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Thursday, December 10, 2015

Battery tips

Nothing puts a damper on a beach or water hunt than not keeping tabs on your metal detector batteries. 
If you have been beach or water hunting a long time, you should know how important it is to have your metal detector batteries charged.  Nothing is worse than arriving at a beach to see excellent beach or water hunting conditions, but you cannot take advantage of them because you neglected to make sure you have enough juice for your metal detector. 
Traveling long distances to detect and having battery problems is the ultimate downer. 
Nine times out of ten, if your main battery pack is not charged your back up battery pack is going to be in just the same state. 
You should always make sure your main and spare battery packs are charged and ready to go, especially if you seldom use the spare battery pack. 
I make a point of alternating battery packs so I can guarantee my spare battery pack is good to go if my main battery pack is drained.
Any battery pack I use is charged after every beach or water hunt, I use Nimh battery packs that have very little charge memory. 
Although I have only ever had one battery problem spoil a metal detecting trip many years ago, I vowed it will never happen again and it has not.
Two rechargable battery packs, an alkaline pack and spare batteries for the alkaline pack, all leave the house with me when I go to the beach to metal detect.  
My thermo nuclear option detecting battery kit, insure that if I need to stay and take advantage of excellent conditions I can.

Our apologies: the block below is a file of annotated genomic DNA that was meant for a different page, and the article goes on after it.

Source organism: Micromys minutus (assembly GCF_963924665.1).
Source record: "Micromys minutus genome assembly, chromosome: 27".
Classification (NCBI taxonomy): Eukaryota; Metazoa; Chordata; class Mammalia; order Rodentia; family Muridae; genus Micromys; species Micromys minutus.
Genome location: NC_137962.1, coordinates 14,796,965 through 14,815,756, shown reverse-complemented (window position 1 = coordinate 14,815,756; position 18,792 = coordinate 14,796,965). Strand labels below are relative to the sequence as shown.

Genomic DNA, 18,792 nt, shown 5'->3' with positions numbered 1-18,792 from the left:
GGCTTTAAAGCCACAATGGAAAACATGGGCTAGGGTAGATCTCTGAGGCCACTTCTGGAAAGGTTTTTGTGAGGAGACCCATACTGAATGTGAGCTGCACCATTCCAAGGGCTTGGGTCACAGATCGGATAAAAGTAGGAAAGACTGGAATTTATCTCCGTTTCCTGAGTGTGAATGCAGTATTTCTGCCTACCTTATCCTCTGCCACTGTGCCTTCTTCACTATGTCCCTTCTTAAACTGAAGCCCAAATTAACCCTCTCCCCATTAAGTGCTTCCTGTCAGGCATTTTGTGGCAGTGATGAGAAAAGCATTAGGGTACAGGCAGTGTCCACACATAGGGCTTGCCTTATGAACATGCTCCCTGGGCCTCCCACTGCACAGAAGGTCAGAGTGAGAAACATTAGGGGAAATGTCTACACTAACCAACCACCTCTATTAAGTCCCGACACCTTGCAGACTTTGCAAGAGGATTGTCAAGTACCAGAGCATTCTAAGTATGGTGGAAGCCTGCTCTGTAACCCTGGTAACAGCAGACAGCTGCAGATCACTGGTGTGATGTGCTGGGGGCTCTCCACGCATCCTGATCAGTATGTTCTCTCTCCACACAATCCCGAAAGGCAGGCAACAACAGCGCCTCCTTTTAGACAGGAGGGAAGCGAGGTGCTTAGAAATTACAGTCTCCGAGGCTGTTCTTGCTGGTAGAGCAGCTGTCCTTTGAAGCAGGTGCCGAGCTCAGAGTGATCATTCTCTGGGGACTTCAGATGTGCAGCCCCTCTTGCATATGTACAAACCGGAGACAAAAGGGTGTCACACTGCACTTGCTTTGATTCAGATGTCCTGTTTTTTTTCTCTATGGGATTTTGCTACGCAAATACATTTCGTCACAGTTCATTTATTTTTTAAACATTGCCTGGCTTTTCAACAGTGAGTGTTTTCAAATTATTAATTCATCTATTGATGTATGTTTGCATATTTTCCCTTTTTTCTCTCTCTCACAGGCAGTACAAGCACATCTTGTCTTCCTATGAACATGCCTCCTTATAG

The back up battery pack to me is the important thing to remember, especially if you do not use it very often.
People have a bad habit of keeping the back up battery pack in their vehicle for many weeks or months, sometimes in very hot vehicles which can damage the batteries or battery pack. 
Damaged terminals can render the battery pack useless, but unfortunately you do not find that out until you really need and want to use it. 
I do not recommend you leave AA batteries in your spare alkaline battery pack for long periods, just in case they do corrode and ruin the battery pack. 
When I do put batteries in a pack, I write the date the batteries were installed on a piece of blue painters tape.
I do the same thing on my rechargable packs if recharging after a hunt is not possible, so I can keep track of the hours I have used the pack.
As a rule I like to use fresh batteries, more juice equals more detection depth and better target IDs on many metal detectors.
Battery packs and batteries may seem like a boring subject, until you are are faced with excellent treasure hunting conditions and have to leave the beach because your metal detector will not power on. 

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